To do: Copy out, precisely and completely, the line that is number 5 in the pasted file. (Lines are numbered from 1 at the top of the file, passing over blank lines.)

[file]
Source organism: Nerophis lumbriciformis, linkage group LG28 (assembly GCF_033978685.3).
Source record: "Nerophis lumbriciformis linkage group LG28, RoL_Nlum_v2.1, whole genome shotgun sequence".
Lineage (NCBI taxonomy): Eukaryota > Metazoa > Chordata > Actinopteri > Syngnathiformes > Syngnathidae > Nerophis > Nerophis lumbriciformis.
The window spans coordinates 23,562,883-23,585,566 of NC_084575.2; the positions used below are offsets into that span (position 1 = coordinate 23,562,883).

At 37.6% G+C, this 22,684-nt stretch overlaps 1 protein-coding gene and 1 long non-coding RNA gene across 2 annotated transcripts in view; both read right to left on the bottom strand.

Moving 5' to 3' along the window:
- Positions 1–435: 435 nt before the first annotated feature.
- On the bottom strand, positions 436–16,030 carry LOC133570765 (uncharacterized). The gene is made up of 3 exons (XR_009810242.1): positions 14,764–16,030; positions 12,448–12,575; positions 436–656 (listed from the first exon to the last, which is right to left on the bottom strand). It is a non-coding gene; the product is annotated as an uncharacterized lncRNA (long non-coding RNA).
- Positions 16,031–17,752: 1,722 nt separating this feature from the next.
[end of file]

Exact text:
At 37.6% G+C, this 22,684-nt stretch overlaps 1 protein-coding gene and 1 long non-coding RNA gene across 2 annotated transcripts in view; both read right to left on the bottom strand.